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On April 11 Amy Goodman and Juan Gonzalez at Democracy Now! interviewed Harvard Prof. James Anderson, the Philip S. Weld Professor of Atmospheric Chemistry in the School of Engineering and Applied Sciences, and Jamie Henn, co-founder of 350.org, the organization that initiated the divestment campaign in 2012. Video of the segment:
James Anderson, on why he signed the letter:
“Well, I signed the letter because this fossil fuel question is unique in many ways. First, the combustion of fossil fuels has and will continue to bring serious and irreversible change to the structure of the Earth’s climate. And second, the fossil fuel industry has and will continue to provide very significant misinformation about this problem to the general public. A third issue revolves around leadership that I believe all universities should execute, and that was best captured, really, when President Bok divesting from the tobacco industry. And Harvard responded similarly to the apartheid question. And in the case of climate change and its relation to energy, this is the most serious problem facing this and subsequent generations. And so, I believe it’s crucially important for universities to step forward and exhibit leadership, because if they don’t, who will?”
And on working with the next generation of students:
“But this is a very important statement on the contribution of the universities to the future of this country. And you—I teach an introductory course that couples the principles of chemistry and physics to the larger global context of climate energy, energy consequences, energy technology. And when the students simply see the facts, their immediate question is: “Well, what can I do about this?” And one of the things that they can do about it is to push the university to divest. It’s a very important venue for exhibiting what they can do at age 18 and 19. So, it’s a really important leadership issue, and it’s a really important venue through which students can actually begin an activist contribution to their own future and to the country’s long-term welfare.”
Climate Progress: Harvard Faculty Slam College Over ‘Misconstrued’ Climate Change Pledge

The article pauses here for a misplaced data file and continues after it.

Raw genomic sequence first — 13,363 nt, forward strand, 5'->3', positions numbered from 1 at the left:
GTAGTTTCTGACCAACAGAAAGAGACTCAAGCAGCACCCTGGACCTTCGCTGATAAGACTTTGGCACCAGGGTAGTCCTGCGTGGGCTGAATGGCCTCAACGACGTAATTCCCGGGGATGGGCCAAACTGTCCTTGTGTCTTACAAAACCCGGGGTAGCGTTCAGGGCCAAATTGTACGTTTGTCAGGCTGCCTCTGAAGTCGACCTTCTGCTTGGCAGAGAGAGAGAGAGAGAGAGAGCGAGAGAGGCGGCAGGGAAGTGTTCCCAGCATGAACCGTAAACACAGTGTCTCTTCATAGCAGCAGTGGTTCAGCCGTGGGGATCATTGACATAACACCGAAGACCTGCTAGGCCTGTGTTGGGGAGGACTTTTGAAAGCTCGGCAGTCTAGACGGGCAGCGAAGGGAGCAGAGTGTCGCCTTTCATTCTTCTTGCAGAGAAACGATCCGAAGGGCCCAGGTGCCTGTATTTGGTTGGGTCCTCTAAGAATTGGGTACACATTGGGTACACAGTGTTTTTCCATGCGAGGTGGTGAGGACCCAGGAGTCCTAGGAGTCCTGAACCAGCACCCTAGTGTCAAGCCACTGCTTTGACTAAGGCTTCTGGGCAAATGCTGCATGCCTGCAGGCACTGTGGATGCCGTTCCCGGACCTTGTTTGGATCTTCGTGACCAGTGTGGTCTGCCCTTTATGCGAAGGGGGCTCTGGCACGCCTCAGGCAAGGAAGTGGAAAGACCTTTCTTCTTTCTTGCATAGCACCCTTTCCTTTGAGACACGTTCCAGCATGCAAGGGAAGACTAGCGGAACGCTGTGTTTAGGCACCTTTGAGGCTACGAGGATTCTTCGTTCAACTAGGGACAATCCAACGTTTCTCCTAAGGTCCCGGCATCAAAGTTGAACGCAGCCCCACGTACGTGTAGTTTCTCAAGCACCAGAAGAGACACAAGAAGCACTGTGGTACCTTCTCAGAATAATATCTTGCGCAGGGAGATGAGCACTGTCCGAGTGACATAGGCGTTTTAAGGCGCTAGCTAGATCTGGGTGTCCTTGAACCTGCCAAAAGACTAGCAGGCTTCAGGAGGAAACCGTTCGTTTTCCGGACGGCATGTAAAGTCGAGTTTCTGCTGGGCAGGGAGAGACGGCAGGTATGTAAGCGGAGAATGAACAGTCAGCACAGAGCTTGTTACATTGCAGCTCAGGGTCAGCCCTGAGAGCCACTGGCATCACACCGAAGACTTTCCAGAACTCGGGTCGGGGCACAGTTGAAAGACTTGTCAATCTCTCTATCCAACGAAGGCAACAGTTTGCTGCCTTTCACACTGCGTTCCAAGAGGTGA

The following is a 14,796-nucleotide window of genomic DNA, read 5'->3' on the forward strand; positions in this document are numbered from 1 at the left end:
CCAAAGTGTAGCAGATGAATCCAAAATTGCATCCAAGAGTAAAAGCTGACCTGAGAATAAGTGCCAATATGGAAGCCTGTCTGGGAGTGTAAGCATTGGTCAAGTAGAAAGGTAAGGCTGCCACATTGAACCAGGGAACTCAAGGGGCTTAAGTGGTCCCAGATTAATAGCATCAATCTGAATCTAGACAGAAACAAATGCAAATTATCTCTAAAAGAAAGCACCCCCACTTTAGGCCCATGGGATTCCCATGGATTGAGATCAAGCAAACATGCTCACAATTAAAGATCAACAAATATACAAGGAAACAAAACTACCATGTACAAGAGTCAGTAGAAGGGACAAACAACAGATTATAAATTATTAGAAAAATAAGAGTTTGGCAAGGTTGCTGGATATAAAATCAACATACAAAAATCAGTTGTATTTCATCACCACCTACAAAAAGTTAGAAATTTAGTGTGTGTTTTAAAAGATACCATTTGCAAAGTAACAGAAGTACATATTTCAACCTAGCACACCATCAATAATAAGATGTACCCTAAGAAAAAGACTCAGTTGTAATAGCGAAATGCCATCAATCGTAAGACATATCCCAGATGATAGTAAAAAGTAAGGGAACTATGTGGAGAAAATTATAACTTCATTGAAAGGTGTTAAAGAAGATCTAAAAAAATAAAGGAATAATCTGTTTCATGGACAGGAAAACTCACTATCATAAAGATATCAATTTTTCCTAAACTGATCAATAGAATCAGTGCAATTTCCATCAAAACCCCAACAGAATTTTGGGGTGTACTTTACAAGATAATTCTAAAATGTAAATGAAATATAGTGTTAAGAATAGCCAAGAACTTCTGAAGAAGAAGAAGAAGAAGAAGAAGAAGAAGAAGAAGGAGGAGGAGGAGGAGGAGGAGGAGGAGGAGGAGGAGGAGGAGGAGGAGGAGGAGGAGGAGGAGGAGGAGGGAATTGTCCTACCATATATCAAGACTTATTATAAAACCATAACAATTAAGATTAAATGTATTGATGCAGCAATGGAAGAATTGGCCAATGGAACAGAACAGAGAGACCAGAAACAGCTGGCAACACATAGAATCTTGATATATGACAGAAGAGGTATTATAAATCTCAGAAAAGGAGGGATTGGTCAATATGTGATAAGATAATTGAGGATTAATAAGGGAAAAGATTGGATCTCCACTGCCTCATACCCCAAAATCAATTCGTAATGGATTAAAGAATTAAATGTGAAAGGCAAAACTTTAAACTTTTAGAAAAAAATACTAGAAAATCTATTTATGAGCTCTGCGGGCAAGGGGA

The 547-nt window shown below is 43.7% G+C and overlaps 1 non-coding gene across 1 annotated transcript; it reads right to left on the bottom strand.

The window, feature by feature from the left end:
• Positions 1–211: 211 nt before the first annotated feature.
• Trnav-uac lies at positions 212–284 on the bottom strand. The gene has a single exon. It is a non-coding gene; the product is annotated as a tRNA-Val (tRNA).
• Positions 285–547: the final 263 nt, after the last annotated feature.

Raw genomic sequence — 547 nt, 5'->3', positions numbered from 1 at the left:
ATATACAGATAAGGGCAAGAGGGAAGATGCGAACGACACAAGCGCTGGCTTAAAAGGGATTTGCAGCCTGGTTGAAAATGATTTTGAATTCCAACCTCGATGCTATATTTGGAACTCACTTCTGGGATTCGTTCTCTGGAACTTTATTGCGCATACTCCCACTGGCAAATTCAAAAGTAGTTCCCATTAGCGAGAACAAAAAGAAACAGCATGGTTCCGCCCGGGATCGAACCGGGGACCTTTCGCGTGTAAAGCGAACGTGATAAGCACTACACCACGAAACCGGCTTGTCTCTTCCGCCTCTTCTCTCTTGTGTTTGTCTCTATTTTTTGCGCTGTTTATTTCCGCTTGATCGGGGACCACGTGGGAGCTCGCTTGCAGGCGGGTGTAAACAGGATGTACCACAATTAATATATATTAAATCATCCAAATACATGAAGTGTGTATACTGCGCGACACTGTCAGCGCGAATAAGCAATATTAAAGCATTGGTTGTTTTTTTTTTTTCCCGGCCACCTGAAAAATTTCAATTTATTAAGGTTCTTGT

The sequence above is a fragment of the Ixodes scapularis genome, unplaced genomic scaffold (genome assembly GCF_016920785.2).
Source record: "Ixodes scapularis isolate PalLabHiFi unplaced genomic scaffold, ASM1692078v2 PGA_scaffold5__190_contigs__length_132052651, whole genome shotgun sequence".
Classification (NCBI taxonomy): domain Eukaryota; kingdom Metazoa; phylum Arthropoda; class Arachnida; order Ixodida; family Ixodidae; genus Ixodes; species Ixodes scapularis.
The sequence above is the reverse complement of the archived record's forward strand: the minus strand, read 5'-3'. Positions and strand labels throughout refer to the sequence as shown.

Nelson Mandela, who died yesterday at age 95, leaves two legacies for climate hawks — the necessity of persistence and the value of divestment. …
Earlier CSW posts:
On the recent Do the Math tour, Bill McKibben, Rev. Lennox Yearwood, author Naomi Klein and other speakers and a team of organizers launched a campaign calling on churches, colleges, and others to divest their stock portfolios of investments in fossil fuel corporations — as was done in the the 1970s and 1980s as part of delegitimizing the apartheid regime in South Africa. We support this. McKibben, in Washington, D.C.: “The fossil fuel industry has behaved with such recklessness … that at this point they deserve to lose their social license, their veneer of respectability.”
Something else in the speech that jumped out at me was Obama’s nod (or, rather, shout out) to the nationwide Go Fossil Free divestment campaignaimed at getting “educational and religious institutions, city and state governments, and other institutions that serve the public good” to divest from fossil fuels.
His “Invest. Divest.” exhortation was embedded in his eloquent concluding remarks to his campus audience and seemed aimed especially at the younger generation.
Check out McKibben’s latest post on the Obama problem and the battle over the Keystone XL tar sands pipeline, and his speech, on accepting an environmental award in Oslo, calling on Norway to divest its sovereign wealth fund (from Norway’s offshore oil riches) from fossil fuel investments.
“Whenever we find Steve’s courage to stand up to the forces of unreason, Steve is cheering. And whenever we open our office doors and our lives to students, guide them, mentor them, and teach them, Steve will be smiling.”